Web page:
About a week or so ago I found myself watching Channel Seven’s new reality TV guilty pleasure called “Bride and Prejudice”. The episode looked at the “real” lives of three people, all of whom wanted to get married and all which had parents who, as the title suggests, were prejudiced against their fiancées.
Couple 1 – the youthful couple whose parents think they were too young to get engaged;
Couple 2 – involved a man of Indian background marrying into a disapproving Russian family;
Couple 3 – a gay couple – the parents of one of them didn’t believe in homosexuality.
Can these parents legitimately (and legally) disinherit their children from their Wills if they did not agree with their life choices?
The starting position is that a testator (a will maker) has freedom of testamentary disposition – that is, the freedom to dispose of their estate how they see fit. However there is a caveat to this known as Family Provision. In all Australian jurisdictions, an eligible applicant (which includes an adult child) can bring an application to receive provision or further provision from an estate.
If a parent disinherits a child, that child can bring a family provision application to receive a provision from their parent’s estate.
The Court will look at a range of factors in determining how much to award an adult child. One important factor is the character and conduct of the adult child. The Court is entitled in all jurisdictions to scrutinise the character and conduct of an application and where there is “disentitling conduct” on the part of the applicant, his or her claim may be reduced (or dismissed altogether) depending on the conduct.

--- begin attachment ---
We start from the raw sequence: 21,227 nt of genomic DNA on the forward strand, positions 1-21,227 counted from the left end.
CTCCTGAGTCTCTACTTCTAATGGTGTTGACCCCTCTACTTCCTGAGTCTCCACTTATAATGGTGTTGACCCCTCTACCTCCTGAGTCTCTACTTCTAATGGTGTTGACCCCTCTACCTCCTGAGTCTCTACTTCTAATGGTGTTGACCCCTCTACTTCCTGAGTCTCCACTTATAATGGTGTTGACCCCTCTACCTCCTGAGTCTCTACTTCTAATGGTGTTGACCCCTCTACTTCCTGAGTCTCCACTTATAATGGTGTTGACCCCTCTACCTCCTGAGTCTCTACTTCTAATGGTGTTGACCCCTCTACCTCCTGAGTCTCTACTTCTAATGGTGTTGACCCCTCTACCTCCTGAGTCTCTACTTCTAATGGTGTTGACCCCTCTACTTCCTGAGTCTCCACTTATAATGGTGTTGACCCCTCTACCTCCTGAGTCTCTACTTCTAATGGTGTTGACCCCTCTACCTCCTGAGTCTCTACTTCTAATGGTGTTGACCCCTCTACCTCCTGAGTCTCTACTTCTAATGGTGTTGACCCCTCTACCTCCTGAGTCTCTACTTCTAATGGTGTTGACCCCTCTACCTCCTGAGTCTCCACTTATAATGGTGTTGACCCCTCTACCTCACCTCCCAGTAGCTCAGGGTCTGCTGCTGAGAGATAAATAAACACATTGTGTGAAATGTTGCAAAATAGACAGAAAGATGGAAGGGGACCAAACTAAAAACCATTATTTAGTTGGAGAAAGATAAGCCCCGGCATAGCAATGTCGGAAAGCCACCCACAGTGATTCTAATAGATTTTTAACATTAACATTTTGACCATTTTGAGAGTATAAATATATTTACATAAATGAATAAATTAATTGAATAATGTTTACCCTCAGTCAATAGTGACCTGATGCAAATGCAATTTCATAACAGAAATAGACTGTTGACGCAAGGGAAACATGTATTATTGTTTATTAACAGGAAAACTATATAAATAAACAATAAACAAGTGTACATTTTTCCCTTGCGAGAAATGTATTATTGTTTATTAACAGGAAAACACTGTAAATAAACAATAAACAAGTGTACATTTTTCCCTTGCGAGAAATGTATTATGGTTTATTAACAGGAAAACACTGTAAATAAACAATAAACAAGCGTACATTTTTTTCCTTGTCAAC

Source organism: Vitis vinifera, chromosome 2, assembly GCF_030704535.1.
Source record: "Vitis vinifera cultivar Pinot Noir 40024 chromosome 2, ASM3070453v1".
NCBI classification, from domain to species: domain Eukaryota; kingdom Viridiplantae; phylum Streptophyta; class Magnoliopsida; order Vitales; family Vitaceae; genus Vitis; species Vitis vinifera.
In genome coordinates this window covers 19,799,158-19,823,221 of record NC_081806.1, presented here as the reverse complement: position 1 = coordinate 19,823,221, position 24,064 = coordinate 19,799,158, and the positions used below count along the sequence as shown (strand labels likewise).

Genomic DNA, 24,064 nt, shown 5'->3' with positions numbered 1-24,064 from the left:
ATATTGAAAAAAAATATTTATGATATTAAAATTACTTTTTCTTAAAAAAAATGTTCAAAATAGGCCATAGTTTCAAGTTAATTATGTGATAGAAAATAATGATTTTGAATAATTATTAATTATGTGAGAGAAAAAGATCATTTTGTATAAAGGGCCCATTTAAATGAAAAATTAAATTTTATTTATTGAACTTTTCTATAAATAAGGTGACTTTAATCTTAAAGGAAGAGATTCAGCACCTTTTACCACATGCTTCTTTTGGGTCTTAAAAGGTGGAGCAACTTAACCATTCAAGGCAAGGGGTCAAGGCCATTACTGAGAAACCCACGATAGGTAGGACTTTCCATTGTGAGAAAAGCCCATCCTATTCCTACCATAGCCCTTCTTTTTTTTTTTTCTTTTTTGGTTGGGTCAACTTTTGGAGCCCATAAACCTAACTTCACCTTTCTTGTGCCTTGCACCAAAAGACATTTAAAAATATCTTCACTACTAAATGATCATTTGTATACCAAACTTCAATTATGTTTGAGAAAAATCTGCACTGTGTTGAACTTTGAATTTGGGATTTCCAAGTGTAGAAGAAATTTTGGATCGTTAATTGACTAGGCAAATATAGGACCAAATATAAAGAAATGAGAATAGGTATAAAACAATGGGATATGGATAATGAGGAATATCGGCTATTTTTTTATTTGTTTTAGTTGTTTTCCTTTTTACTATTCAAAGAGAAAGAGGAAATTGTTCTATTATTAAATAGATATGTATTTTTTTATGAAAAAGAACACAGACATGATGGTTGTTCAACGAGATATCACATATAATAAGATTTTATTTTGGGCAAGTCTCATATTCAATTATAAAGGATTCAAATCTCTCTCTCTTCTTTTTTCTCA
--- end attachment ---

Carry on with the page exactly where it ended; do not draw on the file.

Essentially, when considering whether conduct should disentitle an applicant to relief, the standard that is applied by the Court is that of a reasonable member of the community. In other words, community standards and what the community would consider reasonable are taken into account.
So is a parent justified in disinheriting their child if they are not happy with their choice of financee? Probably not- the Court in Re Harris (1918) SR (NSW) 303 held, as early as 1918 that the fact the adult daughter of the deceased had married without his consent did not amount to disentitling conduct.
Examples of conduct that is not disentitling have been found to include the following:
- a) the fact that an adult daughter had given birth to an illegitimate child (Re S; H v T [fusion_builder_container hundred_percent=”yes” overflow=”visible”][fusion_builder_column type=”1_1″ background_position=”left top” background_color=”” border_size=”” border_color=”” border_style=”solid” spacing=”yes” background_image=”” background_repeat=”no-repeat” padding=”” margin_top=”0px” margin_bottom=”0px” class=”” id=”” animation_type=”” animation_speed=”0.3″ animation_direction=”left” hide_on_mobile=”no” center_content=”no” min_height=”none”] VR 47);
- b) an adult child leaving home against the parents’ wishes (Re Hallahan (1918) 18 SR (NSW) 138);
- c) maintaining a lifestyle which the parent did not approve of – (Williams v Williams (unreported, SC (NSW), Cohen J No 4183/86);
- d) maintaining different religious practices (Wenn v Howard  VR 91]
In contrast the most recent case concerning the question of disentitling conduct was the case of Christie v Christie  WASC 45 where an adult son was found to be violent towards his mother and frequently abused her prior to being completely excluded from her life. The court in this case made some strong statements regarding the intolerance of the court to reward those who have acted violently towards family members.
To discuss your rights or discuss how to best frame your Will in light of disentitling conduct, contact us.
Golnar Nekoee is an estate planning and estate dispute specialist at Farrar Gesini Dunn, Canberra Office
Learn more about estate disputes: www.canberrawillsdisputes.com.au
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